Fans of fine dining and booze will be heartened to know that Landrace’s Dinner Series will be returning on April 21. The Riverwalk dining destination has teamed up with Fort Worth’s Blackland Distillery for a paired four-course dinner for the official return. Menu highlights include tuna ceviche and a springtime smore for dessert. Tickets are $120 and are available through Eventbrite.

Woman takes monarch butterfly under her wing for release in San Antonio

On a wing and a prayer

An Iowa woman went to great heights to heed the call of a nature center seeking help to relocate a single monarch butterfly to Texas.

Patty Loving, who’s originally from Texas but now lives in a suburb of Des Moines, Iowa, had already booked a Southwest Airlines flight to Texas when she learned about the butterfly’s predicament. The Jester Park Nature Center in the Des Moines suburb of Granger posted November 2 on Facebook that a newly emerged monarch butterfly “desperately needs to hitch a ride to Texas ASAP.”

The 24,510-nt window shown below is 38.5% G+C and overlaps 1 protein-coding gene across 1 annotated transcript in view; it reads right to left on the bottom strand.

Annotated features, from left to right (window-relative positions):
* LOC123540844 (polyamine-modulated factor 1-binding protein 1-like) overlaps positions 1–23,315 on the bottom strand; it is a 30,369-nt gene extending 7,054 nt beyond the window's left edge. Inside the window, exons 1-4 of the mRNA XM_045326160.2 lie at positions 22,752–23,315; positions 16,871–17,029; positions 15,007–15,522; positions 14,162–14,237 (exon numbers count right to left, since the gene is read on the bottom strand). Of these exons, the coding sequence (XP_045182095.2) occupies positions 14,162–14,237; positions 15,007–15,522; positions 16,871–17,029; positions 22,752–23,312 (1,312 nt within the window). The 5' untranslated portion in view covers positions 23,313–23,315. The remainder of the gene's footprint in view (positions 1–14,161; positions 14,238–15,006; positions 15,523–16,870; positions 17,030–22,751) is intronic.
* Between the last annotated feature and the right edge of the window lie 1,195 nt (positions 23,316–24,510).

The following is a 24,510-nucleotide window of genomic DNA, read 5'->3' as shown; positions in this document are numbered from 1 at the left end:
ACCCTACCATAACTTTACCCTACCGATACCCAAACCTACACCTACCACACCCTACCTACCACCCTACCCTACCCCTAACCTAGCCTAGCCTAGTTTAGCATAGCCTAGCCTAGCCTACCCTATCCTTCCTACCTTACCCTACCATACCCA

A group of seventh-graders discovered the monarch while assisting with a prairie-seed harvest at the nature center.

“We need to do something to help [monarchs],” Patrice Petersen-Keys, an official with the nature center, told Des Moines TV station KCCI. “And this is kind of one of those little feel-good things to say, ‘Hey, if this little monarch butterfly can make it to Mexico, we can all rally behind it and feel good about that.’”

Loving, who used to raise monarch butterflies in Texas, answered the nature center’s plea and volunteered — with permission from Dallas-based Southwest Airlines — to escort the wayward butterfly on her 900-mile flight from Des Moines to Austin. It turns out Jen Yáñez-Alaniz, a friend of Loving, runs CIELO Gardens in San Antonio, and that’s where the monarch eventually was released.

“I’m so happy to be a part of this special adventure,” Loving wrote on Facebook.